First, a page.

From interception to celebration

RedEye goes Inside the Helmet with Major Wright and Stephen Paea

September 30, 2012|By Jack M Silverstein | For RedEye

Midway through the fourth quarter of last week's Bears-Rams game, St. Louis was attempting to drive for a tying touchdown. But on second-and-10 from the Rams 39, Bears defensive tackle Stephen Paea forced quarterback Sam Bradford into a hurried throw, cornerback Tim Jennings tipped the pass, and safety Major Wright ran the deflection back for a touchdown.

How did Paea get such a good jump on the snap? Why was Wright so close to receiver Danny Amendola when the ball arrived? RedEye goes Inside the Helmet to find out.

Tell us what was going on as that play unfolded.

Stephen Paea: I had a good feel for the snap. It was the fourth quarter. And I felt like I had the advantage to know what they're doing. Know the offense a little bit more, how the quarterback snapped the ball, things like that.

Major Wright: It was man coverage. I had coverage on tight end. Tight end was down, and me coming from depth, being at 12 yards coming down, I was reading the quarterback. I seen Sam Bradford looking one way, and as I was watching film the whole week, he's not a quarterback who looks off. He won't look one way and throw back the other way. So I was like [drops his voice], "I might as well take my shot."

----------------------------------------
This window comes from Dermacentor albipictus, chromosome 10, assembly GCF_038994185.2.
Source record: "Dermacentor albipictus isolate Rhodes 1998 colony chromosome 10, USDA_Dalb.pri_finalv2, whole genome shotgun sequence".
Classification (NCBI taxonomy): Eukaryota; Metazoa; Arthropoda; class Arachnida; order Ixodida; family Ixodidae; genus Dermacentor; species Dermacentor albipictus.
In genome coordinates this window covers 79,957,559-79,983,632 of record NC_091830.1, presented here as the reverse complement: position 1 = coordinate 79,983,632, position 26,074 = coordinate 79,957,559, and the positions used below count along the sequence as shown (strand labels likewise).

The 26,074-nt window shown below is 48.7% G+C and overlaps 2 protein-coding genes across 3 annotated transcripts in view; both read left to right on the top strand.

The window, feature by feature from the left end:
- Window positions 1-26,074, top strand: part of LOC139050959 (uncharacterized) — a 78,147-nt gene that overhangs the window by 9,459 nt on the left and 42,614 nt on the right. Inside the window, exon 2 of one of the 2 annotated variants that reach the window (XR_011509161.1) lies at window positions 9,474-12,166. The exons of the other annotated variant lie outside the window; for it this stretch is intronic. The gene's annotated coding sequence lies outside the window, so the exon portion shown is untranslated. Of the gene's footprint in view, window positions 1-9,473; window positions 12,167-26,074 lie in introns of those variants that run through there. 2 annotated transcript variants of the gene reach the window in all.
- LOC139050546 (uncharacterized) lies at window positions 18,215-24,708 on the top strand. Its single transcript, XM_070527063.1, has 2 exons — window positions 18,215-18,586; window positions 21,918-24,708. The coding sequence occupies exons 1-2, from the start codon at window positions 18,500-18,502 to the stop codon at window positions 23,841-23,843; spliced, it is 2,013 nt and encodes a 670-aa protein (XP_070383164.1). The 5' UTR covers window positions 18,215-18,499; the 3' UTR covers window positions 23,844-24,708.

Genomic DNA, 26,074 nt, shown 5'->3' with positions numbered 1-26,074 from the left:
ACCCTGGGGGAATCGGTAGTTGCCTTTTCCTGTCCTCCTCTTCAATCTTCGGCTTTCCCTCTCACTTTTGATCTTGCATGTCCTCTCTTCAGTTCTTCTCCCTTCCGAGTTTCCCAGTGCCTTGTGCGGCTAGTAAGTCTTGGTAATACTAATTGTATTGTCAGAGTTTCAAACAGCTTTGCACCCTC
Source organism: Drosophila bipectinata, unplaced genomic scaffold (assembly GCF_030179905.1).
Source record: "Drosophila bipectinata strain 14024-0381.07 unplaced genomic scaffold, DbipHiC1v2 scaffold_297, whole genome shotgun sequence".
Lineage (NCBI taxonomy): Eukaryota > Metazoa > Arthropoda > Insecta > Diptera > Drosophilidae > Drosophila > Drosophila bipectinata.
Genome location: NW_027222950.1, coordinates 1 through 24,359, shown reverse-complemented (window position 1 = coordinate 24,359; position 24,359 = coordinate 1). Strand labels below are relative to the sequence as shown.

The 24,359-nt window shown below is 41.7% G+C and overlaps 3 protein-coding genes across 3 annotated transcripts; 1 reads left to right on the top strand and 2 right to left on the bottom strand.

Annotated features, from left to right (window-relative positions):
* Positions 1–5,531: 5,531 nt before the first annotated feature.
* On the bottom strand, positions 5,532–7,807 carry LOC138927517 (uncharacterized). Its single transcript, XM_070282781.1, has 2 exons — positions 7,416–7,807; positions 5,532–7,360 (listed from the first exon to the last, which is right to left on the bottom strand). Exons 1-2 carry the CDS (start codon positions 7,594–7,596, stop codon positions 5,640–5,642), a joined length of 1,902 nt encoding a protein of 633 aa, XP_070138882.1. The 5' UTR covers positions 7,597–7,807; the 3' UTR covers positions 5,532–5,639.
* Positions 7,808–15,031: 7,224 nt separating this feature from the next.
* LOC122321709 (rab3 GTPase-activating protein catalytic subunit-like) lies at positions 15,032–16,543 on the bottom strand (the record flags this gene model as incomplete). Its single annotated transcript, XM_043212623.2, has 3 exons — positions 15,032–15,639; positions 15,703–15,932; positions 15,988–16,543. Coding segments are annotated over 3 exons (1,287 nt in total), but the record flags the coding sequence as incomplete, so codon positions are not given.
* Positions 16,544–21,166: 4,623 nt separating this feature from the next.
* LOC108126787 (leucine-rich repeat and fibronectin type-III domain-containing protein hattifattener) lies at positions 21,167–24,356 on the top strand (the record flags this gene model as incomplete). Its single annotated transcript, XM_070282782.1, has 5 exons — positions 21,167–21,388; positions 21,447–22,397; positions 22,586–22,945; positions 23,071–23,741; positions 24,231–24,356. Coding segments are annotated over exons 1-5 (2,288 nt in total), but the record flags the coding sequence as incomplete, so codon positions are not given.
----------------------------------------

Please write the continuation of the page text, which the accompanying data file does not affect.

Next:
When you started approaching, what were you thinking? Because when you came flying in, the ball hadn't been tipped yet.

MW: Right, it hadn't been tipped. Studying film just kind of helped me get a bead on it. Me coming down, I'm just trying to put myself in the best position to make a play on my tight end. He was just running an over route, and I was like "OK, Sam Bradford is looking [toward Amendola]. I might as well go this way."

So I just went that way, and once I seen that, Tim [Jennings] tipped the ball. I was like, "Well, I might as well catch it if I'm right here." [Smiles.] So I caught it and went on in with it.

SP: It was a quick pass. I got in there, and I was just 2 yards away from the quarterback and he threw it. I ran back just trying to run to the ball, and I saw that it was deflected and intercepted.

I was excited. I went to look for somebody to block to help Major Wright get a touchdown. And then everybody got excited. That's the first score the defense has had this year, and first of many.

As soon as you caught the ball, you knew it was a touchdown. I mean, there was nobody ahead of you.

MW: Yeah, but you always gotta be aware, because they've got speed guys too. I had to end up running it in full speed.

When you're running down the field and you know you're going to score, what does it look like to be looking at all the fans who are all in the end zone going, [makes excited fan noise]?

MW: It's a great feeling. It's a feeling that you really can't describe. It's joyful. You're making other people happy, the coaches happy, family happy—it's just joyful.

Last thing: Tell us about the dance.

MW: It's called Choppa City. It's an Orlando dance. You see Chris Johnson do it. Brandon Marshall did it a couple times. I got it from them. I kind of threw my little thing in with it and just did it. Just choppin' it up, throwin' it up, catch it, [snaps his fingers] bring it back down. That's it. It's just a fun little dance.

Special contributor Jack M Silverstein covers the Bears for RedEye. Say hey @readjack.

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